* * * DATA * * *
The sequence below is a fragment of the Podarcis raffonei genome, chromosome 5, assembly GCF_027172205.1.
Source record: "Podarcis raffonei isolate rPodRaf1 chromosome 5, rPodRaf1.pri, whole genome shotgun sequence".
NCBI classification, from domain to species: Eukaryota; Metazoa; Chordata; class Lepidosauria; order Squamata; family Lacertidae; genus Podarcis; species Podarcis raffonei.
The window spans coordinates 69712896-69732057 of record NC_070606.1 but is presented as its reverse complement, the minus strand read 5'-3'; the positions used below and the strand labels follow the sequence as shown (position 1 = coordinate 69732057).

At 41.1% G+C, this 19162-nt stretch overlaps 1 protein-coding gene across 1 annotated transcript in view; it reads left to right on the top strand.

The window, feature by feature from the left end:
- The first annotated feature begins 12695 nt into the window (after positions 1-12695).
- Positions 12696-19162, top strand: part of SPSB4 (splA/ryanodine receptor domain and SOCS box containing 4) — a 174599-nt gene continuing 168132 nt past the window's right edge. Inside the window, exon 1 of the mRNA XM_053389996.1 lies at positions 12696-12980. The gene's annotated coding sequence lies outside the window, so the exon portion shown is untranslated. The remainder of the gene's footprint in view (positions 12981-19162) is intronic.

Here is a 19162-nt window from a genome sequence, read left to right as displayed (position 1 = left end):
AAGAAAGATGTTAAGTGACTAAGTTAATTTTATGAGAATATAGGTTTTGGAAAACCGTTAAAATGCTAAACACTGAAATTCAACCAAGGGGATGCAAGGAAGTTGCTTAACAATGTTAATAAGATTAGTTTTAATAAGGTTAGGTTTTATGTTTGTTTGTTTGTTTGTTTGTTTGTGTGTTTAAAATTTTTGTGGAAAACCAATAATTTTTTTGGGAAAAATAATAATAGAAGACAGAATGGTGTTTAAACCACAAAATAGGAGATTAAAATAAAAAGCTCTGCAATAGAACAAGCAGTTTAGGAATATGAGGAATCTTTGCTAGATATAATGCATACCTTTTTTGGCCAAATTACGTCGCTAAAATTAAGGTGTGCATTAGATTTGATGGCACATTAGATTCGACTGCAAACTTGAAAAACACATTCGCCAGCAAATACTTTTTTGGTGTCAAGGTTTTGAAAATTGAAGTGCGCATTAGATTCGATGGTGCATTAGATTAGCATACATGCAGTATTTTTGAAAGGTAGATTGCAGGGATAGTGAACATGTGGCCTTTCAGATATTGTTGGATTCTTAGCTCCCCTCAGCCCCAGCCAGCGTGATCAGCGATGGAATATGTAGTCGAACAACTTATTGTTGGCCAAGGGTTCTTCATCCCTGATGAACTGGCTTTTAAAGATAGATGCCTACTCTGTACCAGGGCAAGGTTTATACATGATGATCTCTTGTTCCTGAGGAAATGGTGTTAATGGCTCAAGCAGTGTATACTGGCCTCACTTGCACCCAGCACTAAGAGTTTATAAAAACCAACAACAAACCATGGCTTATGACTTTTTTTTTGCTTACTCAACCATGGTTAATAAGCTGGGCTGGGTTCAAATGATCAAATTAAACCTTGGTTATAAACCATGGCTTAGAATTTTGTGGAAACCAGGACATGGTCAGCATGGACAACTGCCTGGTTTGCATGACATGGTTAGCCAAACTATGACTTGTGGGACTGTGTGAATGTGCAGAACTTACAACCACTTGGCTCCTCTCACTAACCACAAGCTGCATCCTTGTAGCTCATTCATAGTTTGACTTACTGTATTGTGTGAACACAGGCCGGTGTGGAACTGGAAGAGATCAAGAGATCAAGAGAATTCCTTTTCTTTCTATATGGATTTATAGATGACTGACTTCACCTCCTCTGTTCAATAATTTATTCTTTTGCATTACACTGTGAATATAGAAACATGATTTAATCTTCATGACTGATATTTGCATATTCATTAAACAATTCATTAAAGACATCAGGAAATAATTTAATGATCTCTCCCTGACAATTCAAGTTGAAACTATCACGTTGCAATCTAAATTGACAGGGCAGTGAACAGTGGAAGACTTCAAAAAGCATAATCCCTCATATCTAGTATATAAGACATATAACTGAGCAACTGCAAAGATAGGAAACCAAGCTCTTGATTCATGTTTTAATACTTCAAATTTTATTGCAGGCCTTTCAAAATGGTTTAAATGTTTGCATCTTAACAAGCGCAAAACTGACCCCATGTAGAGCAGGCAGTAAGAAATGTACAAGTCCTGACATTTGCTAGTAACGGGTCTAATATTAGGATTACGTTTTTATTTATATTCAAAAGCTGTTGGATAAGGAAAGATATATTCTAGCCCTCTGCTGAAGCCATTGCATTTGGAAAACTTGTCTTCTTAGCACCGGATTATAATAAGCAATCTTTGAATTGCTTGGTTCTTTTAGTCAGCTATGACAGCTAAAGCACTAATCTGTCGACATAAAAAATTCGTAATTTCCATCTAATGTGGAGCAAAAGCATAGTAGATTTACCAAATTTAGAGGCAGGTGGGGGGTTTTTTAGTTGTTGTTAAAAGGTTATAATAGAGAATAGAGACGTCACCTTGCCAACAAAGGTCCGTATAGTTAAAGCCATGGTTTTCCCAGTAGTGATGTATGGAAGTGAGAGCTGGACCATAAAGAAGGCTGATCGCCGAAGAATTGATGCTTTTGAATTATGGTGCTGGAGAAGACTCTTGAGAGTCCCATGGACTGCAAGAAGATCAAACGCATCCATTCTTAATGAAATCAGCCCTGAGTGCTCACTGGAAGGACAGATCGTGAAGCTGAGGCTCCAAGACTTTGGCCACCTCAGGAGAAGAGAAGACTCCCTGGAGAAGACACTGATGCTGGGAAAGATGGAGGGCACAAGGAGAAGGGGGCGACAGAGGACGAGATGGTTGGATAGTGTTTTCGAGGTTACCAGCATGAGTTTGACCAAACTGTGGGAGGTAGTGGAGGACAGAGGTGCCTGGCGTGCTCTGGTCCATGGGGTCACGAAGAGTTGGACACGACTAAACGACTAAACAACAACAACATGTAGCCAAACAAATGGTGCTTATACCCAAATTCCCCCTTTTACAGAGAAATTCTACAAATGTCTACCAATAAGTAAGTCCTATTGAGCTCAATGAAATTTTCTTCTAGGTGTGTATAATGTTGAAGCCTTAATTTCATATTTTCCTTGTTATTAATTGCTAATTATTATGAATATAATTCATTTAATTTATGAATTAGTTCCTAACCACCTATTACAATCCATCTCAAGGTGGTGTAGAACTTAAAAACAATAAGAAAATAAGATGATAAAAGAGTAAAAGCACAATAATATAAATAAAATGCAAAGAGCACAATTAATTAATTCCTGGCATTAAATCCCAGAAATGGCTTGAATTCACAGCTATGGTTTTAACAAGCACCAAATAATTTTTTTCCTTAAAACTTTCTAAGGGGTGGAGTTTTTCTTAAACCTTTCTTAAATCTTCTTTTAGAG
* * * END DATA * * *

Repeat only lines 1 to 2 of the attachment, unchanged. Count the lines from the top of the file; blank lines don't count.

The sequence below is a fragment of the Podarcis raffonei genome, chromosome 5, assembly GCF_027172205.1.
Source record: "Podarcis raffonei isolate rPodRaf1 chromosome 5, rPodRaf1.pri, whole genome shotgun sequence".